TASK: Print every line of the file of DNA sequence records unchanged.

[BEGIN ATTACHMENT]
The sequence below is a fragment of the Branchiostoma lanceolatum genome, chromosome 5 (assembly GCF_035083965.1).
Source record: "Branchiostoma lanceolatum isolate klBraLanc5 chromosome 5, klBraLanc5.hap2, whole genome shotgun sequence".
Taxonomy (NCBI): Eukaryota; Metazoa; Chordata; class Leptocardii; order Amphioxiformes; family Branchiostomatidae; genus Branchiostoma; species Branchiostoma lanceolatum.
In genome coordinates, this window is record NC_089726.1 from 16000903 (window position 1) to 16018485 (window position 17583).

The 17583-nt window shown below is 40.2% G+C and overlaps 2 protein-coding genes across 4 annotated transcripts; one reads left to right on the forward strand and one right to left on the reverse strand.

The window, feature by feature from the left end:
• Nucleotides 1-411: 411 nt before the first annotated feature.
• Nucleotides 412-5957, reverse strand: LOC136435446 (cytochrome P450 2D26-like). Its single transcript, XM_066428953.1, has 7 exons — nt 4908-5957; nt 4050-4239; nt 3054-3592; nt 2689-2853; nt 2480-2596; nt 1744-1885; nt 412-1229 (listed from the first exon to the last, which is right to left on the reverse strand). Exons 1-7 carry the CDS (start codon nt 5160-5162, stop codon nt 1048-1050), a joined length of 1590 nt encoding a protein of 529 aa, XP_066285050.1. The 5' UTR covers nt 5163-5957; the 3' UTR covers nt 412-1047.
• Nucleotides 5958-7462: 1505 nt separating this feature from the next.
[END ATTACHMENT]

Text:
The sequence below is a fragment of the Branchiostoma lanceolatum genome, chromosome 5 (assembly GCF_035083965.1).
Source record: "Branchiostoma lanceolatum isolate klBraLanc5 chromosome 5, klBraLanc5.hap2, whole genome shotgun sequence".
Taxonomy (NCBI): Eukaryota; Metazoa; Chordata; class Leptocardii; order Amphioxiformes; family Branchiostomatidae; genus Branchiostoma; species Branchiostoma lanceolatum.
In genome coordinates, this window is record NC_089726.1 from 16000903 (window position 1) to 16018485 (window position 17583).

The 17583-nt window shown below is 40.2% G+C and overlaps 2 protein-coding genes across 4 annotated transcripts; one reads left to right on the forward strand and one right to left on the reverse strand.

The window, feature by feature from the left end:
• Nucleotides 1-411: 411 nt before the first annotated feature.
• Nucleotides 412-5957, reverse strand: LOC136435446 (cytochrome P450 2D26-like). Its single transcript, XM_066428953.1, has 7 exons — nt 4908-5957; nt 4050-4239; nt 3054-3592; nt 2689-2853; nt 2480-2596; nt 1744-1885; nt 412-1229 (listed from the first exon to the last, which is right to left on the reverse strand). Exons 1-7 carry the CDS (start codon nt 5160-5162, stop codon nt 1048-1050), a joined length of 1590 nt encoding a protein of 529 aa, XP_066285050.1. The 5' UTR covers nt 5163-5957; the 3' UTR covers nt 412-1047.
• Nucleotides 5958-7462: 1505 nt separating this feature from the next.